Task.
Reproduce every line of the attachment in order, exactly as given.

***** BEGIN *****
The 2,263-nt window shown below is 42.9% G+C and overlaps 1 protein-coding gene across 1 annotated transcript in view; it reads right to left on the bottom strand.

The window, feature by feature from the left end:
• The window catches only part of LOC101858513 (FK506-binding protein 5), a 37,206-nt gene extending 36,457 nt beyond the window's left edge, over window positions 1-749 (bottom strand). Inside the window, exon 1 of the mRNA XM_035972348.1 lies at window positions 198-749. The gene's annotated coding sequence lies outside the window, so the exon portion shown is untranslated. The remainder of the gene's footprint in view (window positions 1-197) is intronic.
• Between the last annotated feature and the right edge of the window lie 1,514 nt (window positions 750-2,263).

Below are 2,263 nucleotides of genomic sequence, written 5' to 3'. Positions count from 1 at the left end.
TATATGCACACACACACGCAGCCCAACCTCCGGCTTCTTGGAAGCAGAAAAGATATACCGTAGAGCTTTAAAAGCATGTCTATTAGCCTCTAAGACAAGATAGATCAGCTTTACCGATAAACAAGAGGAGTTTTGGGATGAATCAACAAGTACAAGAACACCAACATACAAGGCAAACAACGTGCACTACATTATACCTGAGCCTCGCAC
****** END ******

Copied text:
The 2,263-nt window shown below is 42.9% G+C and overlaps 1 protein-coding gene across 1 annotated transcript in view; it reads right to left on the bottom strand.

The window, feature by feature from the left end:
• The window catches only part of LOC101858513 (FK506-binding protein 5), a 37,206-nt gene extending 36,457 nt beyond the window's left edge, over window positions 1-749 (bottom strand). Inside the window, exon 1 of the mRNA XM_035972348.1 lies at window positions 198-749. The gene's annotated coding sequence lies outside the window, so the exon portion shown is untranslated. The remainder of the gene's footprint in view (window positions 1-197) is intronic.
• Between the last annotated feature and the right edge of the window lie 1,514 nt (window positions 750-2,263).

Below are 2,263 nucleotides of genomic sequence, written 5' to 3'. Positions count from 1 at the left end.
TATATGCACACACACACGCAGCCCAACCTCCGGCTTCTTGGAAGCAGAAAAGATATACCGTAGAGCTTTAAAAGCATGTCTATTAGCCTCTAAGACAAGATAGATCAGCTTTACCGATAAACAAGAGGAGTTTTGGGATGAATCAACAAGTACAAGAACACCAACATACAAGGCAAACAACGTGCACTACATTATACCTGAGCCTCGCAC